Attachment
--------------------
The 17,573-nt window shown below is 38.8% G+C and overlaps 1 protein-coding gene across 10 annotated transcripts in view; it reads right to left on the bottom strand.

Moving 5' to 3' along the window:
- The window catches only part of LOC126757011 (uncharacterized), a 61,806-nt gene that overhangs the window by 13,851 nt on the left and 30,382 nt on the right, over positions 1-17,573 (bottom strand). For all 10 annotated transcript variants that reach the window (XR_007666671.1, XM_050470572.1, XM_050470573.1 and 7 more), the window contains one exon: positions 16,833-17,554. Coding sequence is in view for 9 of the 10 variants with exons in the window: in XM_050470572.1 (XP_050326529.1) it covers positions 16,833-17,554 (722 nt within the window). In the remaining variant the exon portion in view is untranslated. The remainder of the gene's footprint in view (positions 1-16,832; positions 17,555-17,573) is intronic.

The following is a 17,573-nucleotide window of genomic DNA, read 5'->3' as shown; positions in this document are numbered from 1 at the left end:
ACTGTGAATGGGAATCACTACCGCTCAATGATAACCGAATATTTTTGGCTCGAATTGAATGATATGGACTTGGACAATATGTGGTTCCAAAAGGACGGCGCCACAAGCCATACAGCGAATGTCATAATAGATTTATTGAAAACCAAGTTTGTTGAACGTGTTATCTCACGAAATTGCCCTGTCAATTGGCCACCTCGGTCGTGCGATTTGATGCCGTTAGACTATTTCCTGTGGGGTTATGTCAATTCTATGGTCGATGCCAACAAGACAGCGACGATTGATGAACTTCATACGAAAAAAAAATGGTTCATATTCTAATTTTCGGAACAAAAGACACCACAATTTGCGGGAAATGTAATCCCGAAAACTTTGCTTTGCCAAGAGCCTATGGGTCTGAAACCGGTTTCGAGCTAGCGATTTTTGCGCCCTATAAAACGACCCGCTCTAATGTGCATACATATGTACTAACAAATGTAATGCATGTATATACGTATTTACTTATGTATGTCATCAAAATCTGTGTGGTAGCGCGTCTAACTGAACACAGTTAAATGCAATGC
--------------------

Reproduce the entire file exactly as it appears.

The 17,573-nt window shown below is 38.8% G+C and overlaps 1 protein-coding gene across 10 annotated transcripts in view; it reads right to left on the bottom strand.

Moving 5' to 3' along the window:
- The window catches only part of LOC126757011 (uncharacterized), a 61,806-nt gene that overhangs the window by 13,851 nt on the left and 30,382 nt on the right, over positions 1-17,573 (bottom strand). For all 10 annotated transcript variants that reach the window (XR_007666671.1, XM_050470572.1, XM_050470573.1 and 7 more), the window contains one exon: positions 16,833-17,554. Coding sequence is in view for 9 of the 10 variants with exons in the window: in XM_050470572.1 (XP_050326529.1) it covers positions 16,833-17,554 (722 nt within the window). In the remaining variant the exon portion in view is untranslated. The remainder of the gene's footprint in view (positions 1-16,832; positions 17,555-17,573) is intronic.

The following is a 17,573-nucleotide window of genomic DNA, read 5'->3' as shown; positions in this document are numbered from 1 at the left end:
ACTGTGAATGGGAATCACTACCGCTCAATGATAACCGAATATTTTTGGCTCGAATTGAATGATATGGACTTGGACAATATGTGGTTCCAAAAGGACGGCGCCACAAGCCATACAGCGAATGTCATAATAGATTTATTGAAAACCAAGTTTGTTGAACGTGTTATCTCACGAAATTGCCCTGTCAATTGGCCACCTCGGTCGTGCGATTTGATGCCGTTAGACTATTTCCTGTGGGGTTATGTCAATTCTATGGTCGATGCCAACAAGACAGCGACGATTGATGAACTTCATACGAAAAAAAAATGGTTCATATTCTAATTTTCGGAACAAAAGACACCACAATTTGCGGGAAATGTAATCCCGAAAACTTTGCTTTGCCAAGAGCCTATGGGTCTGAAACCGGTTTCGAGCTAGCGATTTTTGCGCCCTATAAAACGACCCGCTCTAATGTGCATACATATGTACTAACAAATGTAATGCATGTATATACGTATTTACTTATGTATGTCATCAAAATCTGTGTGGTAGCGCGTCTAACTGAACACAGTTAAATGCAATGC